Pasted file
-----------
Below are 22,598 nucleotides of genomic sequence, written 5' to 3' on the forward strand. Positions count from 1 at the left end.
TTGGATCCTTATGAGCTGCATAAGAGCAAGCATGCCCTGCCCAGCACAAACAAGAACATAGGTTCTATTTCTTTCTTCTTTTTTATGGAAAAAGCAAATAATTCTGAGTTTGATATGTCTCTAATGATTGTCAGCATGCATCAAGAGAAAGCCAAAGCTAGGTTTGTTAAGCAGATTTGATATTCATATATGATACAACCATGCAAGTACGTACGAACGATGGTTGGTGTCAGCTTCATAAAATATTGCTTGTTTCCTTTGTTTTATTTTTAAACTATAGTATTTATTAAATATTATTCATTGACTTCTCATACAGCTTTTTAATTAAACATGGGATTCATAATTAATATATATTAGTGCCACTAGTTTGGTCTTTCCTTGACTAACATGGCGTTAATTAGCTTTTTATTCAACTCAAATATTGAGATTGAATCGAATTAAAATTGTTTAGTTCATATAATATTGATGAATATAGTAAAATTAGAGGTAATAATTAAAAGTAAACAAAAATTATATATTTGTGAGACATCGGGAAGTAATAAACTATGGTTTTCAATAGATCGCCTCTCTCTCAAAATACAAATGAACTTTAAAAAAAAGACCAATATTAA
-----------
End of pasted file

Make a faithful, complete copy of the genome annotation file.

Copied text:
Below are 22,598 nucleotides of genomic sequence, written 5' to 3' on the forward strand. Positions count from 1 at the left end.
TTGGATCCTTATGAGCTGCATAAGAGCAAGCATGCCCTGCCCAGCACAAACAAGAACATAGGTTCTATTTCTTTCTTCTTTTTTATGGAAAAAGCAAATAATTCTGAGTTTGATATGTCTCTAATGATTGTCAGCATGCATCAAGAGAAAGCCAAAGCTAGGTTTGTTAAGCAGATTTGATATTCATATATGATACAACCATGCAAGTACGTACGAACGATGGTTGGTGTCAGCTTCATAAAATATTGCTTGTTTCCTTTGTTTTATTTTTAAACTATAGTATTTATTAAATATTATTCATTGACTTCTCATACAGCTTTTTAATTAAACATGGGATTCATAATTAATATATATTAGTGCCACTAGTTTGGTCTTTCCTTGACTAACATGGCGTTAATTAGCTTTTTATTCAACTCAAATATTGAGATTGAATCGAATTAAAATTGTTTAGTTCATATAATATTGATGAATATAGTAAAATTAGAGGTAATAATTAAAAGTAAACAAAAATTATATATTTGTGAGACATCGGGAAGTAATAAACTATGGTTTTCAATAGATCGCCTCTCTCTCAAAATACAAATGAACTTTAAAAAAAAGACCAATATTAA